• PoloPoloPolo!
    Hear you and am here for you. And if you ned a shoulder to scream on (metaphysically, since we are not close enough to do it physically) I am here for that too. Email me!

    I do understand.

    I’ve had so many blindsiders in the last year. Bursitis, falling and taking 3 months to get over that, tendonitis, Mom fell and has been trying to recover from a broken back, elderly Dad issies, May’s storms (trees *still* down), porch being built… And even the happy good moments can be energy draining. See? Blindsiders!

    Hugs. This too shall pass.

  • Polo. So, so Polo. When my Mom died, when my Dad was diagnosed with Leukemia, when he died, when Nancy was in the car wreck and went into labor and we almost had our second daughter 8 weeks premature, when I got bad professional news and it seemed like my career was in the crapper, when that happened again, and again . . . . It can come from any direction, at any time, in any of a thousand shapes and sizes. And it always, always sucks. So sorry to hear that you’re on the receiving end right now. You do have support here whenever you need it. Thinking of you.

  • Polo. Sorry to hear that things have been as difficult as they’ve been and hope 2012 has fewer blindsides and life is better in general.

    *Throws yellow penalty flag* Major foul, unnecessary roughness for piling on, against life.

    Seriously, I’m glad you can post stuff like this on MW and know we’ve got your back. MW is more than just a great place for writing advice. It’s a place where friends can hang out and be there for each other. A place to meet. Almosta virtual pub. Speaking of which, next round is on me.

    *Passes the first virtual drink to Di, then the rest of the gang*

  • As Lennon said, “Life is what happens to you while you’re busy making other plans.”

  • Megan B.

    Sorry to hear that! I hope whatever it is works out for the best, and quickly.

    Emotional and psychological energy certainly are important for writing. If your life, your day job, whatever, is draining you, it can make a huge difference in your ability to sit down and focus on a story.

  • The Mathelete

    Polo! Fantastic post as I’m sitting home with the stomach flu today — not as big a blindside as some of you mentioned, but it’s enough to disrupt the whole week. Back to my ginger ale and toast 😐

  • AJ: Sucks with a great big black hole of suckitude.

    Ken: thanks. me too. And yes, just getting to come here and talk about it is helpful.

    pea_faerie: sometimes writing is a way of escape, but sometimes creativity just dies. But every time is different.

    LScribeHarris: Thank you!

    Faith: Thanks. Screaming is one thing I’ve been wanting to do. All of the words expletives. I really hope this pass soon.

  • Thanks David.

    NGD: gulps the drink. Half the bottle. That’s it. MW is a lovely place to be able to talk about stuff. Thank goodness.

    Wolf_Lahti: amen

    Megan B: I think the word is soul-destroying 🙁

    The Mathlete: Oh no! Feel better! Very soon.

  • I’m glad I found this post. I’m going through a blindside at the moment – major toothache! But I’ve drugged up so maybe my writing will be better than usual.

  • Polo! and I’ll refill the virtual drink NGD passed. Drink up, me hearties, drink up.

    I got blind sided the last 6 months of my dissertation. One of the things that got me through in a major way was PeaFaerie – she made me dinner and said things like “did you pay your electrical bill?” and “put the damn computer down and don’t check your email again tonight.” She also let me shatter a china teacup on one memorable occasion. So I know how vital friends are to surviving the Mac trucks of life.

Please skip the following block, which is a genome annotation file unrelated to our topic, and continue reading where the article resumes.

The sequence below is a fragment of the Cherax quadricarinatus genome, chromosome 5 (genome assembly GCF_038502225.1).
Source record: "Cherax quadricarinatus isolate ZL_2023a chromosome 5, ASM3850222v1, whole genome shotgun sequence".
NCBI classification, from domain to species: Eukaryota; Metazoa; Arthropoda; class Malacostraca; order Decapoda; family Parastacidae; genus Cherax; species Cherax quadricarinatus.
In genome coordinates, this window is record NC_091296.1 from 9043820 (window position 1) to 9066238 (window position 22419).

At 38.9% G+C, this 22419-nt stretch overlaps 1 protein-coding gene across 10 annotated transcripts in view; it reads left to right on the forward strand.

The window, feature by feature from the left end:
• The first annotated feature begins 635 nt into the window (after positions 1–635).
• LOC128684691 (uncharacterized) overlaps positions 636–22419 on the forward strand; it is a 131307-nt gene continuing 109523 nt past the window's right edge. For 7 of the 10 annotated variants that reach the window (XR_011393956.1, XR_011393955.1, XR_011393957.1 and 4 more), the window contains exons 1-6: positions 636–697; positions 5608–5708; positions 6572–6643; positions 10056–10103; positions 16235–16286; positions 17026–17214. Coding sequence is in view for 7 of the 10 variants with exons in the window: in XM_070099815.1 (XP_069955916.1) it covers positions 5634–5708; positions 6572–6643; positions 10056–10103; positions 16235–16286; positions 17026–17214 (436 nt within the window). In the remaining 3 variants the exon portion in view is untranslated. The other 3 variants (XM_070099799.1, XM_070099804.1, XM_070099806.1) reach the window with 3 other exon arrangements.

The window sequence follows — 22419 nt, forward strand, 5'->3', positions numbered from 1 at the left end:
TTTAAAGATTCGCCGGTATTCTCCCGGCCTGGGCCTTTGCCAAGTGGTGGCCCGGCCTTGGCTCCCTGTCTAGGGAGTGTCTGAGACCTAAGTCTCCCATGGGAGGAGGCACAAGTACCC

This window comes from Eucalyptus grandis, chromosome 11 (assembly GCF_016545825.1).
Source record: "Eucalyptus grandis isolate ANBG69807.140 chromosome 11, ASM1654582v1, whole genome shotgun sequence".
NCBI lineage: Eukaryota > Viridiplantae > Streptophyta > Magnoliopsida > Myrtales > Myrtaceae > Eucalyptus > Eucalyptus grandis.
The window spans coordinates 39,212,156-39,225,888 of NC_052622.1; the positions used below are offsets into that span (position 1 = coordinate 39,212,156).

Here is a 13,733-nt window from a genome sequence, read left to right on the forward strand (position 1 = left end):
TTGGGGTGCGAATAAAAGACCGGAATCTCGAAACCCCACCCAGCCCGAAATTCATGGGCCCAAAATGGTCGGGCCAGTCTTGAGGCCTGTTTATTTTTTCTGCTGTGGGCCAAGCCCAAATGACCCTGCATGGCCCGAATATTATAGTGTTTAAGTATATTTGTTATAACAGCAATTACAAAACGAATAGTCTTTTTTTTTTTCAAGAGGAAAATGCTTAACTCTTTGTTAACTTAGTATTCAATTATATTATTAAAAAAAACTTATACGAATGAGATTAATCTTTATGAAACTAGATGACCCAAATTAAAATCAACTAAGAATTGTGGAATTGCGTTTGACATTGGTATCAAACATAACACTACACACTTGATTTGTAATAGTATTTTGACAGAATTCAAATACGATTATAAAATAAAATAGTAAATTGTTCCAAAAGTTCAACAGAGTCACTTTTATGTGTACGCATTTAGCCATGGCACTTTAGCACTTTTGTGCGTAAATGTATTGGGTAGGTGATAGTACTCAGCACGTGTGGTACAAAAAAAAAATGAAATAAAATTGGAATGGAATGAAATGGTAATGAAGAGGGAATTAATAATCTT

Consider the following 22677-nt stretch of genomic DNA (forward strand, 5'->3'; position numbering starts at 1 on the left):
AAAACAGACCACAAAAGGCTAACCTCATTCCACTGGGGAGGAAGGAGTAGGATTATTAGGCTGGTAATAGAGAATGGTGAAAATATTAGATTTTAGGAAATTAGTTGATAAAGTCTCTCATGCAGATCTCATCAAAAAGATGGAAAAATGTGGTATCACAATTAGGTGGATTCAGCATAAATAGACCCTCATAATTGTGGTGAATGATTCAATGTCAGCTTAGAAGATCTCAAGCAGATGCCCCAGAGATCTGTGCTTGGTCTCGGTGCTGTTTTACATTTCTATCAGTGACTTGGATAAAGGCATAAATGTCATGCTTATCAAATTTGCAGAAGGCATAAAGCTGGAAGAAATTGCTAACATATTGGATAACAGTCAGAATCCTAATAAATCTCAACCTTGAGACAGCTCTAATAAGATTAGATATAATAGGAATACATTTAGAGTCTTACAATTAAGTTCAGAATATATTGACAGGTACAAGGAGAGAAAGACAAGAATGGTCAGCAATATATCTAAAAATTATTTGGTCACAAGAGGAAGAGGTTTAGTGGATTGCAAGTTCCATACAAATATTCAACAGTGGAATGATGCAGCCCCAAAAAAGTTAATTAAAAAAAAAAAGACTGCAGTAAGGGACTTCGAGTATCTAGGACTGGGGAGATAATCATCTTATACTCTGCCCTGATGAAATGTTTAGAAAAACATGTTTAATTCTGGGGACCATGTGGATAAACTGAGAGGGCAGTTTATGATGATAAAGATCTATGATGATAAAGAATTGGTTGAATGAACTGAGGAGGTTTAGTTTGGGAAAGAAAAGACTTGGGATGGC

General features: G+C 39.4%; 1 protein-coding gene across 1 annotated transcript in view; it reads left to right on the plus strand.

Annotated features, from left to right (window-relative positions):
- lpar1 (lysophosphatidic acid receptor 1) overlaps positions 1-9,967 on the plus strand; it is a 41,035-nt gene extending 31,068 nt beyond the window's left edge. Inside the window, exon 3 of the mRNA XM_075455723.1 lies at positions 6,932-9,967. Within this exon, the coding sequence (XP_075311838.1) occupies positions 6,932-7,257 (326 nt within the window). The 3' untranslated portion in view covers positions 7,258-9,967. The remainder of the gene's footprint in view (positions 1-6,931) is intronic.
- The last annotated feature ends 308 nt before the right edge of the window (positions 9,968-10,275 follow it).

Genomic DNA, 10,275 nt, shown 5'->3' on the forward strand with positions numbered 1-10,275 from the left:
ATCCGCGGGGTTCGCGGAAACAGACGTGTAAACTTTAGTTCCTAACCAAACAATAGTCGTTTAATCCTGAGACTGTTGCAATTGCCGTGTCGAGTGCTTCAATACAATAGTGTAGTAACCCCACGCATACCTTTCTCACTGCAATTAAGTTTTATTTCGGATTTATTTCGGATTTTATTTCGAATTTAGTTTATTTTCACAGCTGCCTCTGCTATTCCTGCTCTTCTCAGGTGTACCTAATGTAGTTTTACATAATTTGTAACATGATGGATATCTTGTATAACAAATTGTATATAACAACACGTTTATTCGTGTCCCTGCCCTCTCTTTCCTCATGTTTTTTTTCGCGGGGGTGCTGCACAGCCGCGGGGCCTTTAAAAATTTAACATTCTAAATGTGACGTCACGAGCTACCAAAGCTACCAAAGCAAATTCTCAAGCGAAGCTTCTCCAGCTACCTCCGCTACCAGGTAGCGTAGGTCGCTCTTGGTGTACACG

In Little Women it says that “Jo’s way of dealing with unhappiness was to leave no time for it.” With all due respect to my dear Jo, that is a bad idea. Sometimes the grief or the sickness or the sheer suckitude demands time. You’d better give the time sooner rather than later, or it will swallow you whole. And then you’ll spend even more time on it later. My migraines are like that. If I take my pills and lie down immediately, I’ll lose an hour or two. If I soldier on, gut it out, or other metaphors for not stopping I’ll pay for my stubbornness with up to 48 hours of pain.

    To all of you who are being blindsided at the moment – you have my deep affection and prayers for recovery! Be well! Like Garrison says, “keep in touch and do good work.”

  • Polo! And many hugs. I’ve had those before. That’s where a lot of my September went. I hope you recover soon and that it doesn’t take too much time from your life.

  • Polo!!

    My most recent blindside was my only son going off to college. Normally I’m pretty tough, but this was beyond my ability to handle. I tried to keep it together, but the creativity suffered. I would sit in front of my computer staring at an empty screen, unable to immerse myself in my story all for wanting to call him or check to see if he was online.

    Things are better now. I still miss him awfully, but I’m getting more used to him being away. And the words are starting to flow again.

    So pass me that bottle, Di. And by the way….Marco!

  • Unicorn

    I’ll skip the drink (I’m underage) but I hope life is better for you soon, Diana. My own blindsides have been pretty minor as they go (well, they ended okay), I guess, not that they felt minor when I was in the middle of them, but the temporary drying up of that creative well is one of the most horrifying feelings in the world. Good luck to you.

  • Rick Gold

    Sometimes it seems like there are more conflicts in our lives than in our fiction. The feeling of support in this little community though, is fantastic! Diana, we’re with you…